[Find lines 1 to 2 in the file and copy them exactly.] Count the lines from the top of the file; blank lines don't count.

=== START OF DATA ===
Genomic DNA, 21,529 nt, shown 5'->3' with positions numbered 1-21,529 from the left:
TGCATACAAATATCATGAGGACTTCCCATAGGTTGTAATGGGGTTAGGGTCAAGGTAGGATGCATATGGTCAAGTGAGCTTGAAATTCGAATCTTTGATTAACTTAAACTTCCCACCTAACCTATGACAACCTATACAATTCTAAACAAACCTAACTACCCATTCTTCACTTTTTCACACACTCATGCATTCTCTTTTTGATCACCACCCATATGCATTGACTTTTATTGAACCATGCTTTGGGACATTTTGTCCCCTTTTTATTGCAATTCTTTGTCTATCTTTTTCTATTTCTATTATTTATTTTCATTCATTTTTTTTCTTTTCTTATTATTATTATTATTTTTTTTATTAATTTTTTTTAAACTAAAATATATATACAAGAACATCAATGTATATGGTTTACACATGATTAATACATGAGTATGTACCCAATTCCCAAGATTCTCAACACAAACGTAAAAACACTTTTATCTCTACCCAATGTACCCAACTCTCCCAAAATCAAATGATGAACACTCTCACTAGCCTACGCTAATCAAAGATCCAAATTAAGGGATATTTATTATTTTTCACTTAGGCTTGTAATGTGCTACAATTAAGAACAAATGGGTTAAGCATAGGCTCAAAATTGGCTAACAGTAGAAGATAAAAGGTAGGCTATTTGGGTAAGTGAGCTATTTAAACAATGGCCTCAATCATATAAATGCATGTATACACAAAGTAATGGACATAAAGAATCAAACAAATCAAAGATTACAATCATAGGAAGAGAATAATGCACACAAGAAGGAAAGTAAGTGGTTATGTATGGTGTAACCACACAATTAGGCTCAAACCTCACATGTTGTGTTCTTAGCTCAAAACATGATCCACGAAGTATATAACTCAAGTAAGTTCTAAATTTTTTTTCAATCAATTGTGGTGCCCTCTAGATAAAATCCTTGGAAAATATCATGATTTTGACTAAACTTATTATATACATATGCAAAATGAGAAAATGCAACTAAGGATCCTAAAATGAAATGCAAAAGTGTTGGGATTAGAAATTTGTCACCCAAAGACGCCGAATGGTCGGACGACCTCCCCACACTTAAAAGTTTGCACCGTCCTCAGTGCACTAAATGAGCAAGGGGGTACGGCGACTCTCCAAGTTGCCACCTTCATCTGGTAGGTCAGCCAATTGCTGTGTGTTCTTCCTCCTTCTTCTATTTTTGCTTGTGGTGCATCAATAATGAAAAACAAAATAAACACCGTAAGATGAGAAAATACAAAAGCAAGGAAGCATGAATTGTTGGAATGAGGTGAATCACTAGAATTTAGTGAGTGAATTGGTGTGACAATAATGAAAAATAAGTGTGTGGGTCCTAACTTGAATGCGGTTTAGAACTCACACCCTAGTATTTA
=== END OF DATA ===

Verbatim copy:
Genomic DNA, 21,529 nt, shown 5'->3' with positions numbered 1-21,529 from the left:
TGCATACAAATATCATGAGGACTTCCCATAGGTTGTAATGGGGTTAGGGTCAAGGTAGGATGCATATGGTCAAGTGAGCTTGAAATTCGAATCTTTGATTAACTTAAACTTCCCACCTAACCTATGACAACCTATACAATTCTAAACAAACCTAACTACCCATTCTTCACTTTTTCACACACTCATGCATTCTCTTTTTGATCACCACCCATATGCATTGACTTTTATTGAACCATGCTTTGGGACATTTTGTCCCCTTTTTATTGCAATTCTTTGTCTATCTTTTTCTATTTCTATTATTTATTTTCATTCATTTTTTTTCTTTTCTTATTATTATTATTATTTTTTTTATTAATTTTTTTTAAACTAAAATATATATACAAGAACATCAATGTATATGGTTTACACATGATTAATACATGAGTATGTACCCAATTCCCAAGATTCTCAACACAAACGTAAAAACACTTTTATCTCTACCCAATGTACCCAACTCTCCCAAAATCAAATGATGAACACTCTCACTAGCCTACGCTAATCAAAGATCCAAATTAAGGGATATTTATTATTTTTCACTTAGGCTTGTAATGTGCTACAATTAAGAACAAATGGGTTAAGCATAGGCTCAAAATTGGCTAACAGTAGAAGATAAAAGGTAGGCTATTTGGGTAAGTGAGCTATTTAAACAATGGCCTCAATCATATAAATGCATGTATACACAAAGTAATGGACATAAAGAATCAAACAAATCAAAGATTACAATCATAGGAAGAGAATAATGCACACAAGAAGGAAAGTAAGTGGTTATGTATGGTGTAACCACACAATTAGGCTCAAACCTCACATGTTGTGTTCTTAGCTCAAAACATGATCCACGAAGTATATAACTCAAGTAAGTTCTAAATTTTTTTTCAATCAATTGTGGTGCCCTCTAGATAAAATCCTTGGAAAATATCATGATTTTGACTAAACTTATTATATACATATGCAAAATGAGAAAATGCAACTAAGGATCCTAAAATGAAATGCAAAAGTGTTGGGATTAGAAATTTGTCACCCAAAGACGCCGAATGGTCGGACGACCTCCCCACACTTAAAAGTTTGCACCGTCCTCAGTGCACTAAATGAGCAAGGGGGTACGGCGACTCTCCAAGTTGCCACCTTCATCTGGTAGGTCAGCCAATTGCTGTGTGTTCTTCCTCCTTCTTCTATTTTTGCTTGTGGTGCATCAATAATGAAAAACAAAATAAACACCGTAAGATGAGAAAATACAAAAGCAAGGAAGCATGAATTGTTGGAATGAGGTGAATCACTAGAATTTAGTGAGTGAATTGGTGTGACAATAATGAAAAATAAGTGTGTGGGTCCTAACTTGAATGCGGTTTAGAACTCACACCCTAGTATTTA